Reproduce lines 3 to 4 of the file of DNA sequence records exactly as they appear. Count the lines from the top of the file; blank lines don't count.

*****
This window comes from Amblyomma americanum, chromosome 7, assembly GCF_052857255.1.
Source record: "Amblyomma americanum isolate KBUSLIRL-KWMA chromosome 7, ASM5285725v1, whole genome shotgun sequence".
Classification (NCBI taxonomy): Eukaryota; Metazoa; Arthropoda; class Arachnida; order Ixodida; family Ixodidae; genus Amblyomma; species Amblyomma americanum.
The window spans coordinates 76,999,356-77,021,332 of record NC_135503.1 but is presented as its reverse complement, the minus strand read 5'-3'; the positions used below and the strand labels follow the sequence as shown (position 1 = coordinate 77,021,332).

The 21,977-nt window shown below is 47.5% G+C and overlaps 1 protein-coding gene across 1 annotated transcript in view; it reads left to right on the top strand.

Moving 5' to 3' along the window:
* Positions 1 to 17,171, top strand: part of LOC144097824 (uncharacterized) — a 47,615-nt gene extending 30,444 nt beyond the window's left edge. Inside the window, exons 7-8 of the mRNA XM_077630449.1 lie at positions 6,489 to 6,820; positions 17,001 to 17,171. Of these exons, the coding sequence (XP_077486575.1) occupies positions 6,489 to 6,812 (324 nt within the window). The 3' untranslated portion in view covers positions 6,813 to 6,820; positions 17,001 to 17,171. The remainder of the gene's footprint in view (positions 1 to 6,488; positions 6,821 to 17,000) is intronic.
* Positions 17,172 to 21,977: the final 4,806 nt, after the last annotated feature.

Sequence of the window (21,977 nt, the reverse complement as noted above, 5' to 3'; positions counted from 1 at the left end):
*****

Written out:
Classification (NCBI taxonomy): Eukaryota; Metazoa; Arthropoda; class Arachnida; order Ixodida; family Ixodidae; genus Amblyomma; species Amblyomma americanum.
The window spans coordinates 76,999,356-77,021,332 of record NC_135503.1 but is presented as its reverse complement, the minus strand read 5'-3'; the positions used below and the strand labels follow the sequence as shown (position 1 = coordinate 77,021,332).